Gender Politics regarding David’s Robo House and the Internet of Things

Watching this video in the lecture for me brought up some really significant questions about gender politics in the new growing age of Things on the network.

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Online Anarchy and Twitch Plays Pokemon

At one stage in the lecture this week, Ted spoke about anarchism as almost an aesthetic choice applied to the internet. This struck me as interesting given that anarchy has shown up time and time again in the subject as a descriptor for the online world, but this was the first time (as far as I can recall) that it has been deemed a deliberate choice of how we want to treat the web. Running with this idea I want to take a brief look at an example of exactly how this concept can manifest: Let’s talk about Twitch Plays Pokemon.

twitch plays pokemon

To get all the details you can follow the hyperlink above, but the gist is that an unknown Australian decided to experiment with the idea of crowd sourced gameplay – something which the theatre student in wants to explore as a peculiarly postmodern performance art. The individual developed a program that would translate statements in the Twitch chat of the streamed game into commands for the lone player character of that game, leading to everyone watching having to cooperate in order to get things done. The whole thing was chaotic enough once the number of participating viewers grew, but (after a particularly difficult hedge jumping scenario) the developer added an extra function. Viewers could collectively vote and choose between play modes of either ‘Anarchy’ or ‘Democracy’. In Democracy mode the game would hold onto all of the commands to come in over a short period and execute only the most popular one, however, audiences consistently opted for the much more difficult Anarchy mode instead. Even if the majority DID vote for Democracy, the minority identified ways to disrupt play until Anarchy was restored once more – almost taking on their own kind of hacker role, and using what power they had to stop any one voice from being discounted no matter how counteractive to the current goal that voice may be.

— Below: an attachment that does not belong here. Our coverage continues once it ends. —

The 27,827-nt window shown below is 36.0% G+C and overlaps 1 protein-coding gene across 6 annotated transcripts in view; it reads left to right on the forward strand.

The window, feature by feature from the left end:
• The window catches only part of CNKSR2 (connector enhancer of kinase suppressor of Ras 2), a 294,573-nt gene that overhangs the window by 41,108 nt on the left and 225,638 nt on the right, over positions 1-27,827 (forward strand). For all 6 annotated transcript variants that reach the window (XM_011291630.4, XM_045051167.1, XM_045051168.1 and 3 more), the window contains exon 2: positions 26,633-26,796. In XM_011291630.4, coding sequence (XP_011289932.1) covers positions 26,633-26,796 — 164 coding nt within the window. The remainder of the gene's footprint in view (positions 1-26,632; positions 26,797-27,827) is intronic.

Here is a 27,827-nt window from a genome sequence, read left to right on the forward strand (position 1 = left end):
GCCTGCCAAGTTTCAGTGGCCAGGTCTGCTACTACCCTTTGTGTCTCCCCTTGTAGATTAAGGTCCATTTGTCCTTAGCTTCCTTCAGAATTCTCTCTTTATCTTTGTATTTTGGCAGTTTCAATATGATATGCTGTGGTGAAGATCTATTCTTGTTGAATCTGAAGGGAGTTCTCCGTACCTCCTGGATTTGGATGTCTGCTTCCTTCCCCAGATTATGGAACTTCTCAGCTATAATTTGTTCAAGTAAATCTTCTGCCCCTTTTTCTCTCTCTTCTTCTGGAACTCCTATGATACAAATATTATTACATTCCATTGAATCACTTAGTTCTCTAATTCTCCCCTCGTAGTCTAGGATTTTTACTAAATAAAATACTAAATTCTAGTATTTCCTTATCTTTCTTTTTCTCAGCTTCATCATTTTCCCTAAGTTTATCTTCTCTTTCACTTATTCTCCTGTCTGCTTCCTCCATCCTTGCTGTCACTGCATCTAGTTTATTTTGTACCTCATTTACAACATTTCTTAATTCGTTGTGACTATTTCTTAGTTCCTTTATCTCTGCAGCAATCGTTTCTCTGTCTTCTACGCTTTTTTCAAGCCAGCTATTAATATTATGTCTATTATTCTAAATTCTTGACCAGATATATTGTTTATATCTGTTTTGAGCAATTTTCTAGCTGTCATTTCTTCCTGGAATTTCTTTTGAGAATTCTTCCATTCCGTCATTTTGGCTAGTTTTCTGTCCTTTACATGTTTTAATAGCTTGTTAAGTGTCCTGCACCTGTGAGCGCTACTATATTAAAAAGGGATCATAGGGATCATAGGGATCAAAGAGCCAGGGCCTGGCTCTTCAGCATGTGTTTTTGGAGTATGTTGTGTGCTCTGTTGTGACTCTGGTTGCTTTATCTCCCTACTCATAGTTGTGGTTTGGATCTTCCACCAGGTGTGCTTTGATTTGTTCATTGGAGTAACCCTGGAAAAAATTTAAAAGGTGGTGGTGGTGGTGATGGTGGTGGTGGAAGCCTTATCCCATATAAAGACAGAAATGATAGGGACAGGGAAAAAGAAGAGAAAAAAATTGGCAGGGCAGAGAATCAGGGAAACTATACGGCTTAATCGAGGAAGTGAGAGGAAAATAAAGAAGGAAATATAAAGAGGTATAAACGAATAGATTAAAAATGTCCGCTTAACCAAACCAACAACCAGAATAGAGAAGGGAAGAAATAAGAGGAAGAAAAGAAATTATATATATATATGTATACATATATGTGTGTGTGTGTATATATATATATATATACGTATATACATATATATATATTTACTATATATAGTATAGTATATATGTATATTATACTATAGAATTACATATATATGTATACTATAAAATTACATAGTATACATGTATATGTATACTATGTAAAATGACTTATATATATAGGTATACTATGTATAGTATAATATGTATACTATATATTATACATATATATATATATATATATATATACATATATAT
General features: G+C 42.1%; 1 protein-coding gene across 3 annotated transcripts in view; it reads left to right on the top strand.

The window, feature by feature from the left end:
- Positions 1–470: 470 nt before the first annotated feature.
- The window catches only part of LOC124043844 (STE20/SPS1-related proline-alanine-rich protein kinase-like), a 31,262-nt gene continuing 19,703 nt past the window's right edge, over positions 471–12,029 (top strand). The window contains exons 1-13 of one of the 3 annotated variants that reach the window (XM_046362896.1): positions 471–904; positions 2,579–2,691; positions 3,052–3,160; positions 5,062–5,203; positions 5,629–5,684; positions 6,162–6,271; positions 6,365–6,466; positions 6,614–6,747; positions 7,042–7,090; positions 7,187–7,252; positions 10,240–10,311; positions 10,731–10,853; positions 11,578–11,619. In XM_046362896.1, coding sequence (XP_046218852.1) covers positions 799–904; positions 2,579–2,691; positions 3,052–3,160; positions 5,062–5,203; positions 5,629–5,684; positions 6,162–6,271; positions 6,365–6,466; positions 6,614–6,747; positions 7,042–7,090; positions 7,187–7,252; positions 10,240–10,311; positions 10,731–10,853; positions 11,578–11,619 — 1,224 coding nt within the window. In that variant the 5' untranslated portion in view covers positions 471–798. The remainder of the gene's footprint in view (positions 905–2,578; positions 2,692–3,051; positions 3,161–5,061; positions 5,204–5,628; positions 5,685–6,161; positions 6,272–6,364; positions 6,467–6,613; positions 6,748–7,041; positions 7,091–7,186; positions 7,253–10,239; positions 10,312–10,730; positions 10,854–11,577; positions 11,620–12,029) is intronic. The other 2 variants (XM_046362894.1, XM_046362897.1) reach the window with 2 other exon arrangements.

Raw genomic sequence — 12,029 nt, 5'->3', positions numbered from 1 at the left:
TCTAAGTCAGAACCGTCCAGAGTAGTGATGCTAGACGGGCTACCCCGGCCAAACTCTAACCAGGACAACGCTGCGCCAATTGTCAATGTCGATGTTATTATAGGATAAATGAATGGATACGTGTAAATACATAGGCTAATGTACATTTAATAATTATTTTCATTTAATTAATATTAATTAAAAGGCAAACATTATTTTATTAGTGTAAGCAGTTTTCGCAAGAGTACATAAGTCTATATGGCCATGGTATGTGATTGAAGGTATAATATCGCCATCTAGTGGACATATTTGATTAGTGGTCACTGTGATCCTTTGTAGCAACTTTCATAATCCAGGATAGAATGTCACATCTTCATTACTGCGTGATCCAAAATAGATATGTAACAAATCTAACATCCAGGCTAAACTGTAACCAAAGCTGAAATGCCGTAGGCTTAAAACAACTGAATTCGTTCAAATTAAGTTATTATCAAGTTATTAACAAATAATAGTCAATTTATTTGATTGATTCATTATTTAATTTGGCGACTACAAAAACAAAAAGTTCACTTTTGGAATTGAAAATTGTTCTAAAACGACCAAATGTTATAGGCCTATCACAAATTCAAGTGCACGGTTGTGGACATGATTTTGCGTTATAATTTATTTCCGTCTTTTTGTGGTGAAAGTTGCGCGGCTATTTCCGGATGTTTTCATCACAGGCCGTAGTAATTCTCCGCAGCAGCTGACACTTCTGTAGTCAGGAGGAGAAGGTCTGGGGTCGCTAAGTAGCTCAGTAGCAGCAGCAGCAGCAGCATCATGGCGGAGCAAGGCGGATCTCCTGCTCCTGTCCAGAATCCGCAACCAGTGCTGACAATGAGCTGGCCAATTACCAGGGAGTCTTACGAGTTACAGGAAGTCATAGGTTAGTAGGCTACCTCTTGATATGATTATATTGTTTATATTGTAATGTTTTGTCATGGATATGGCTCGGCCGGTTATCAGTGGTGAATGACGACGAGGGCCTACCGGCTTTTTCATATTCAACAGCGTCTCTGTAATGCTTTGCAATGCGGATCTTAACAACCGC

This anarchy may not be functional, but I guess this example indicates that what it DOES do is keep things equal and put everyone onto a seemingly even playing field. For better or worse though, I’ve really no idea.

Social Media and Social Justice

Connectivity as power is something we see in practice ALL. THE. TIME. on social media. Just think of the recent spread of the hashtags for #Ferguson and #BlackLivesMatter as well as the general rise is sharing evidence of police brutality. It exemplifies as well how these movements aren’t tied to one specific social media website. It encompasses Twitter, Facebook, Tumblr, Instagram, Vine: its spread is frankly enormous. As discussed in the lecture, social media provides an avenue for mass communication that doesn’t rely on or enforce passivity. Think about using a telephone, even – in order for one person to get their information across, the other must be silent in order to hear. Whereas, on social media you can be putting out information and absorbing information from others at such a rapid pace that it is effectively simultaneous.

And it isn’t only in areas of massive political significance (‘only’ seems very much the wrong word for a statement about such a hugely important thing). The applications for this massively powerful system of communication are crazy numerous! During the Christchurch earthquake a few years ago, Kiwi friends of mine living in Australia where entirely unable to get onto family back home through the clogged up phone lines, and so social media became a hub for New Zealanders abroad looking to find if their loved ones were alright, in a huge organised effort which took place and was communicated entirely over social media like Facebook.

Police Brutality meme2

And one more for the road.

Police Brutality meme3

Makes claims that young people spend too much time on their phones seem pretty trivial, huh?